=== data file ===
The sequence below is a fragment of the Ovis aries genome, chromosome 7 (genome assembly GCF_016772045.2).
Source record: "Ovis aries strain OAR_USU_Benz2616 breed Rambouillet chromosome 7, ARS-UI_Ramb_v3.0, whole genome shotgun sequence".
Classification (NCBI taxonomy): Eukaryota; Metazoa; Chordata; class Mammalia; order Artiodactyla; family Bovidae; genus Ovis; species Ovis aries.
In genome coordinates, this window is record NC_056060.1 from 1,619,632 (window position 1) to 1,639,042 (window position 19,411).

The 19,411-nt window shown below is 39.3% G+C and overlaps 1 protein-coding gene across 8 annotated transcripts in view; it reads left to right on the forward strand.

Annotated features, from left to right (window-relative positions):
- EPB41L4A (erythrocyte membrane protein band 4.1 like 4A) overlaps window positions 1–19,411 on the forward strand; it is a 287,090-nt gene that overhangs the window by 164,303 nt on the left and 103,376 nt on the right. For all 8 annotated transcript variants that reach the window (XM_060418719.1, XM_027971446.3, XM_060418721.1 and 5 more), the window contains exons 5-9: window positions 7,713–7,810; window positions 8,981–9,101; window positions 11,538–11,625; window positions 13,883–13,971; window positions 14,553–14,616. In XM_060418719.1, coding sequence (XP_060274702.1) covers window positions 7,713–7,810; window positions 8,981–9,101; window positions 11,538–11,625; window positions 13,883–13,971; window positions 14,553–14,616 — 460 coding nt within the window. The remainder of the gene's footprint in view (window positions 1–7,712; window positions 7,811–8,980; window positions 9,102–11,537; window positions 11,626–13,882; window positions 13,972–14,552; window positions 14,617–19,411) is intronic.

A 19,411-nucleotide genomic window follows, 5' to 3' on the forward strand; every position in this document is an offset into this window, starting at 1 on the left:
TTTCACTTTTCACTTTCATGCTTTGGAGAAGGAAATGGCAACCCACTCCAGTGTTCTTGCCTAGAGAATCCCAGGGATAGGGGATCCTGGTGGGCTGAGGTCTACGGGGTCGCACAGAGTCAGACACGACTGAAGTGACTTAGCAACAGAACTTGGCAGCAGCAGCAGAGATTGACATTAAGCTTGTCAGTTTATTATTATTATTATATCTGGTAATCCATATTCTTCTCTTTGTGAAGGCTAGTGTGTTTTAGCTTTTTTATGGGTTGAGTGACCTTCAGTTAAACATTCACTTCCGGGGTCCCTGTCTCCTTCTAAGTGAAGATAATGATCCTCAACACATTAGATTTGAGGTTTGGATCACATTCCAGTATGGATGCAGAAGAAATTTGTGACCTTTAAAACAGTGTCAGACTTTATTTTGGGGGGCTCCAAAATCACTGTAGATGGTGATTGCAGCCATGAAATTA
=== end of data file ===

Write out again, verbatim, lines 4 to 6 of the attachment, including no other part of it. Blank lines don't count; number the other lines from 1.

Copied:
In genome coordinates, this window is record NC_056060.1 from 1,619,632 (window position 1) to 1,639,042 (window position 19,411).

The 19,411-nt window shown below is 39.3% G+C and overlaps 1 protein-coding gene across 8 annotated transcripts in view; it reads left to right on the forward strand.

Annotated features, from left to right (window-relative positions):